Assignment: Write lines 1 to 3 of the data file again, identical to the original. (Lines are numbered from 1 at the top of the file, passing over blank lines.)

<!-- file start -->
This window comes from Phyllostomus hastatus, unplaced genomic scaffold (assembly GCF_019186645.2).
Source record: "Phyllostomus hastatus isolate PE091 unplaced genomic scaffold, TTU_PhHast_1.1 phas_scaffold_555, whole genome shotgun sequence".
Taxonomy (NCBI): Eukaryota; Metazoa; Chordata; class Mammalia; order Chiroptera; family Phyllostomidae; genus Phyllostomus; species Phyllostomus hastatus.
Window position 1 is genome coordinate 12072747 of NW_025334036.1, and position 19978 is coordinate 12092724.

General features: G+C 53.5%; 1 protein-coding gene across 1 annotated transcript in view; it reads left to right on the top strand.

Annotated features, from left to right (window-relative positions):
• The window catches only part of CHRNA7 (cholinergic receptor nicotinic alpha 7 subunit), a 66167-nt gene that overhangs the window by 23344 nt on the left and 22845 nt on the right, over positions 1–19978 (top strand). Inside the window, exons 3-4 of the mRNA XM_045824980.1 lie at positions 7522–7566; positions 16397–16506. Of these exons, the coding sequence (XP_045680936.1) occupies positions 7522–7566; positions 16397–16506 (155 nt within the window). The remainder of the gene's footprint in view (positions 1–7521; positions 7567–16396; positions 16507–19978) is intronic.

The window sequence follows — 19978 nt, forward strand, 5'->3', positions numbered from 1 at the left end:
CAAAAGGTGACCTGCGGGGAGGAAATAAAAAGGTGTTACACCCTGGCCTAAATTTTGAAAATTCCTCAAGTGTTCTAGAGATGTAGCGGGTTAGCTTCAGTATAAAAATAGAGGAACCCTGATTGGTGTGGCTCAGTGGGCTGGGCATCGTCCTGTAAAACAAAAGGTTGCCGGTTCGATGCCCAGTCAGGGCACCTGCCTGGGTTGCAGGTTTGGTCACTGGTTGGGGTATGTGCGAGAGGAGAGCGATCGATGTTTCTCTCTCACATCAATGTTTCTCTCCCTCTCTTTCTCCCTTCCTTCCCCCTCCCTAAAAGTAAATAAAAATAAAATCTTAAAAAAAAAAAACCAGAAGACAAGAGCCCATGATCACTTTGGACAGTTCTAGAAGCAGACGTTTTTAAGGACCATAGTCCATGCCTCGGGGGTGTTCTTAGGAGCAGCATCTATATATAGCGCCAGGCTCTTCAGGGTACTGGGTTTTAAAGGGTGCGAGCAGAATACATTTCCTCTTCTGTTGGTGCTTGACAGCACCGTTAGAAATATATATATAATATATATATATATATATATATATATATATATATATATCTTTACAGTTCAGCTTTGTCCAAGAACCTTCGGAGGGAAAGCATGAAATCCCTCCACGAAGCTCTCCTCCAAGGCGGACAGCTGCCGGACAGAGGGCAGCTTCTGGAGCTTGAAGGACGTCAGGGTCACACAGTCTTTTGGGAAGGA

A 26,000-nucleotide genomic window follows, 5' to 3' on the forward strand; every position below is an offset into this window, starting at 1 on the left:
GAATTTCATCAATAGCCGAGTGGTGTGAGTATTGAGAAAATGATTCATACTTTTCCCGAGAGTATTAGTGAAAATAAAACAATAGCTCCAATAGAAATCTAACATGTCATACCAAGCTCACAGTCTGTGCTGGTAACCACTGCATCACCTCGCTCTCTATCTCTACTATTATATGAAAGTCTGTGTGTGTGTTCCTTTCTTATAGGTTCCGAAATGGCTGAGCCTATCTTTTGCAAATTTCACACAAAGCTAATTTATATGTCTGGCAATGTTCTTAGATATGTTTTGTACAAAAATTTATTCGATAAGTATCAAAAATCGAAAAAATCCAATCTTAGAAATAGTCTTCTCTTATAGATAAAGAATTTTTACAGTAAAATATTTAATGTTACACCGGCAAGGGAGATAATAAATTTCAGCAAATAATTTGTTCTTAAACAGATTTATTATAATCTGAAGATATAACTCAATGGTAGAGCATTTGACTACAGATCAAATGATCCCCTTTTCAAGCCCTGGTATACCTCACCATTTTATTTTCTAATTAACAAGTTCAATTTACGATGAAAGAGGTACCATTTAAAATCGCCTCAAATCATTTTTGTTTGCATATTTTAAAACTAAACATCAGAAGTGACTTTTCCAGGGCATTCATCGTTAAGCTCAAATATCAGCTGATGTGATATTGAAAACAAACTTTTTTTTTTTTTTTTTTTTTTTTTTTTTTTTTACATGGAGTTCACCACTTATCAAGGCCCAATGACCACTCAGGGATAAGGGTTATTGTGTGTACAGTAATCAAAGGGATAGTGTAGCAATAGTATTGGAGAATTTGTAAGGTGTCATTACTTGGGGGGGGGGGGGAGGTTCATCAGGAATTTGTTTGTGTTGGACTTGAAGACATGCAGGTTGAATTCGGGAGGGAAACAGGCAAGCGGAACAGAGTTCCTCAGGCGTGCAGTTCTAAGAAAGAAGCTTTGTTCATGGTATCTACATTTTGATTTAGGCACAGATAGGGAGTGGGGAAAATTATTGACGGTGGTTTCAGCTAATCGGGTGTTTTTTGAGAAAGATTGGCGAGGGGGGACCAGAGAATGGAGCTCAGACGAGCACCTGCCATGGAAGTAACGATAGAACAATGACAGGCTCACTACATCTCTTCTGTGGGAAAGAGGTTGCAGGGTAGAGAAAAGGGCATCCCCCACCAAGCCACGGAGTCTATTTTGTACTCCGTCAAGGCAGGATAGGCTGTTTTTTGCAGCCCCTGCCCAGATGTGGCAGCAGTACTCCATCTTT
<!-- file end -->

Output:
This window comes from Phyllostomus hastatus, unplaced genomic scaffold (assembly GCF_019186645.2).
Source record: "Phyllostomus hastatus isolate PE091 unplaced genomic scaffold, TTU_PhHast_1.1 phas_scaffold_555, whole genome shotgun sequence".
Taxonomy (NCBI): Eukaryota; Metazoa; Chordata; class Mammalia; order Chiroptera; family Phyllostomidae; genus Phyllostomus; species Phyllostomus hastatus.